An unusual attempt to hammer out a "shared vision for Asia" begins Wednesday in Kuala Lumpur. The meeting, which brings together 16 Pacific nations and was essentially sponsored by China, does not include the United States. Washington was not invited to the East Asian summit, despite the fact that the US is the de facto security guarantor of the region.
On the summit's eve, Malaysian foreign minister Syed Hamid said Washington could participate if it signs a "Treaty of Amity and Cooperation" that all members agree to. But the invitations went out nine months ago; US participation at this point would seem awkward and lacking dignity, say State Department sources who called the meeting a "black box" whose purpose is hard to gauge.
While the summit may become a new talking shop mired in squabbles, it nonetheless seeks to shape a distinct regional political community insulated from US influence.
The gathering is a bold coming-of-age statement that Asians are unwilling to rely for leadership on a Washington preoccupied by the war on terror, analysts say, and that nations like China are coming to the fore.
"Asians are tired of waiting for Washington to start an Asian process," says Scott Snyder of the New York-based Asia Foundation. "That's what this summit shows. In 1990 our [US] mental map of Europe changed drastically [when the Berlin Wall fell]. But that has not happened since 1945 in the Pacific."
More grandly, the open-ended agenda highlights how dynamic and changeable the entire Pacific region has become in recent years. In a way unique to Asia, experts say, the region is moving swiftly and fluidly - but in an uncertain direction.
"The Asia region is extremely dynamic," says Richard Bitzinger of the Asia Pacific Center for Security Studies in Honolulu. "It is a huge area with very few agreements on how to move forward. US-South Korea isn't good at the moment. Japan-South Korea is a problem. We don't know where China is headed, really."
Participants include the 10-member states of the Association of Southeast Asian Nations (ASEAN), plus Japan, China, South Korea, India, Australia, and New Zealand. The idea for the summit took off at the urging of Malaysia and China.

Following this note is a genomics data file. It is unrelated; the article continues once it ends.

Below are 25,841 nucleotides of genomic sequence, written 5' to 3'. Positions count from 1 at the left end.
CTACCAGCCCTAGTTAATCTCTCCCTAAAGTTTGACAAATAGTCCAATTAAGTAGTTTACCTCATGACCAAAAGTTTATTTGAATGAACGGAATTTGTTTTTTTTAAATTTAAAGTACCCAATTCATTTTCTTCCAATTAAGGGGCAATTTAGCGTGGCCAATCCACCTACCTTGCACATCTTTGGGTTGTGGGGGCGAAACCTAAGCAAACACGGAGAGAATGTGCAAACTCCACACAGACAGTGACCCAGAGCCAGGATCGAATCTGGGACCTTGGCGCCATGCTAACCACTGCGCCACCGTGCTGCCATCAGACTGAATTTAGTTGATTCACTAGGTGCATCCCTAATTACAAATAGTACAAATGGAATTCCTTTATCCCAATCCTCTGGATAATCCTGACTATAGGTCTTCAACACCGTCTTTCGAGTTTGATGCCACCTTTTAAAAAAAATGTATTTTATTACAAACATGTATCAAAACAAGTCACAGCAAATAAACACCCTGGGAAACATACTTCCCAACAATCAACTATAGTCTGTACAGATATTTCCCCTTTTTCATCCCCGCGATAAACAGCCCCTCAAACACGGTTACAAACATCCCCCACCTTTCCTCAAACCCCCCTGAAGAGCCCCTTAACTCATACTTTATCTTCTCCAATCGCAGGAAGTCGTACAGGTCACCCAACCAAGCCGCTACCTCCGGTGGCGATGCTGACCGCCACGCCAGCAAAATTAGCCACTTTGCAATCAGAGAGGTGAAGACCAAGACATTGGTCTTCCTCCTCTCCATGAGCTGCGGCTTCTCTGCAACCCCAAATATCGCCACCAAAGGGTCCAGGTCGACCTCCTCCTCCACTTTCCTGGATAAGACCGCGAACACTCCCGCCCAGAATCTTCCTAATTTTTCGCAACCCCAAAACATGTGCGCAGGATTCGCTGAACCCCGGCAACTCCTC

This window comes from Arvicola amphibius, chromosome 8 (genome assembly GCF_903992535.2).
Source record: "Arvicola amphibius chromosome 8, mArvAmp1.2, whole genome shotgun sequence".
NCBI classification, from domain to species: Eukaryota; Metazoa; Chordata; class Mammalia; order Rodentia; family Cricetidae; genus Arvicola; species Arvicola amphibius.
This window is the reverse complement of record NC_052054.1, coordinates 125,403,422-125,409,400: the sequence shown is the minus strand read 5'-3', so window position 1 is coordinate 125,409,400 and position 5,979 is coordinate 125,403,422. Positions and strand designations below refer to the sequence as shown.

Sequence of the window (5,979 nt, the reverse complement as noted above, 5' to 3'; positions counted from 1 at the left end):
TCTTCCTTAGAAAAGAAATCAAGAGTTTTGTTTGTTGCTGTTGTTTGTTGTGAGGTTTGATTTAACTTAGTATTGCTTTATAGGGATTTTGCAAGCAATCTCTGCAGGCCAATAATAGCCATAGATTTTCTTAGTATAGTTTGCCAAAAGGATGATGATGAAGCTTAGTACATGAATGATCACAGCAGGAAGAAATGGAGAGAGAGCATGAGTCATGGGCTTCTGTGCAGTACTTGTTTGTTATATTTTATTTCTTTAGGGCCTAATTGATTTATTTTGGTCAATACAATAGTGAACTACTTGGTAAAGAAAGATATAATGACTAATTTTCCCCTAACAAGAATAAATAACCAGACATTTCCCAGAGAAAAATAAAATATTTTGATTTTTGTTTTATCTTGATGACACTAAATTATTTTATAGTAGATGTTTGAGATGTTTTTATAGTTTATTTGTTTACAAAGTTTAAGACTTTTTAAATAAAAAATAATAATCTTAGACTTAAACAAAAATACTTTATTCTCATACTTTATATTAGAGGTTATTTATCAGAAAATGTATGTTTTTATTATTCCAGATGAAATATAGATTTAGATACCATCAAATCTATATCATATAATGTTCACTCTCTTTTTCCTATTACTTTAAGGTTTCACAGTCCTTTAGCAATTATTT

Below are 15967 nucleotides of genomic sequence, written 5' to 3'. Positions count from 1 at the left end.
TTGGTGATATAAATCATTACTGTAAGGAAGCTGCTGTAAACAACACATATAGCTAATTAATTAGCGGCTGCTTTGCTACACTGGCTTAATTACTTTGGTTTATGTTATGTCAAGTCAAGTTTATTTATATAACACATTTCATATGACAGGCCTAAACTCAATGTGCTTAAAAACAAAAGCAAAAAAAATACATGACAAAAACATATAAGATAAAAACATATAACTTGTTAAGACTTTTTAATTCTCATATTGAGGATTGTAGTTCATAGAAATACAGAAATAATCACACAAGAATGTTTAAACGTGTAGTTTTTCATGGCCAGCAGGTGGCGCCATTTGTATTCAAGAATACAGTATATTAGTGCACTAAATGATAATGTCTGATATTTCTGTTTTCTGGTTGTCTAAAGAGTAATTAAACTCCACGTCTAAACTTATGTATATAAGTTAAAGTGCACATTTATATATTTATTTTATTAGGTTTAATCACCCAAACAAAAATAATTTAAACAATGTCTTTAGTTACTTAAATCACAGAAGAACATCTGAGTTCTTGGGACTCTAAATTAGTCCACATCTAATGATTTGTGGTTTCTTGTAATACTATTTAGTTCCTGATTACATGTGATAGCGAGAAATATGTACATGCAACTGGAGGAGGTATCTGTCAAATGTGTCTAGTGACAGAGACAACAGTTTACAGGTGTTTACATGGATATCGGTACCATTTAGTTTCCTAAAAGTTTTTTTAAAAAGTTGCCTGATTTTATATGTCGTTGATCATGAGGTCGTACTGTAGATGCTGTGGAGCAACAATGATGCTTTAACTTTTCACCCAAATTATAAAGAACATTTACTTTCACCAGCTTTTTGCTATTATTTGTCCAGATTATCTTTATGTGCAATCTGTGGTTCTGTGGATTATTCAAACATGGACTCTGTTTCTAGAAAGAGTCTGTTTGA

So far, there have been widely divergent views about the purpose of the group. "There is no shared vision about the community yet," says Eric Teo of the Singapore Institute. "Kuala Lumpur is just a first step."
Despite the omission of the US, Washington will have several allies at the confab. Japan, for example, has worked to include Australia and New Zealand, over the objections of Malaysian Prime Minister Mahathir Mohamad, who first conceived of a summit of East Asian leaders 14 years ago. Mr. Mahathir said that the two states from "Down Under" were not Asian enough, and were de facto "sheriffs" of the US at the summit.
Australia and New Zealand were allowed in after signing the amity treaty, an agreement by the 16 nations to resolve disputes through nonviolent means and to not meddle in the internal problems of the others - the latter point being emphasized especially by Beijing. The inclusion of heavyweights like Japan, India, and Australia have mitigated initial concerns in the region that China could dominate the new club.
Tussles between Japan and China have raised tensions heading into the summit. Chinese Premier Wen Jiabao said Monday in Malaysia that Japanese Prime Minister Junichiro Koizumi won't own up to his country's history of violence in Asia, making him the main cause of a rift in relations between the two nations. Last week, Chinese and South Korean officials said there would be no sideline meeting with Japan.
The absence of Taiwan has also caused friction. "Can you have a true East Asian Community when one of the region's most vibrant economies is specifically excluded?" asks Ralph Cossa of the Center for Strategic and International Studies in Washington.
The summit comes on the heels of the Asia Pacific Economic Cooperation group in Seoul, considered the main forum for US Asia policy. President Bush spent much of his Asia trip last month defending the war on terror.
"The US has a global policy, the war on terror, but it doesn't have an Asia-specific policy," says Soeya Yoshihide of Keio University in Tokyo. "This doesn't offer us enough. Asians need to start looking more closely after our affairs."
"For decades [Americans] haven't had to worry about other parties in Asia shaping the environment in ways that might be unfavorable to us," says Mr. Snyder. "But now we are called upon to state what values the US feels are nonnegotiable in the East Asian community, and we haven't."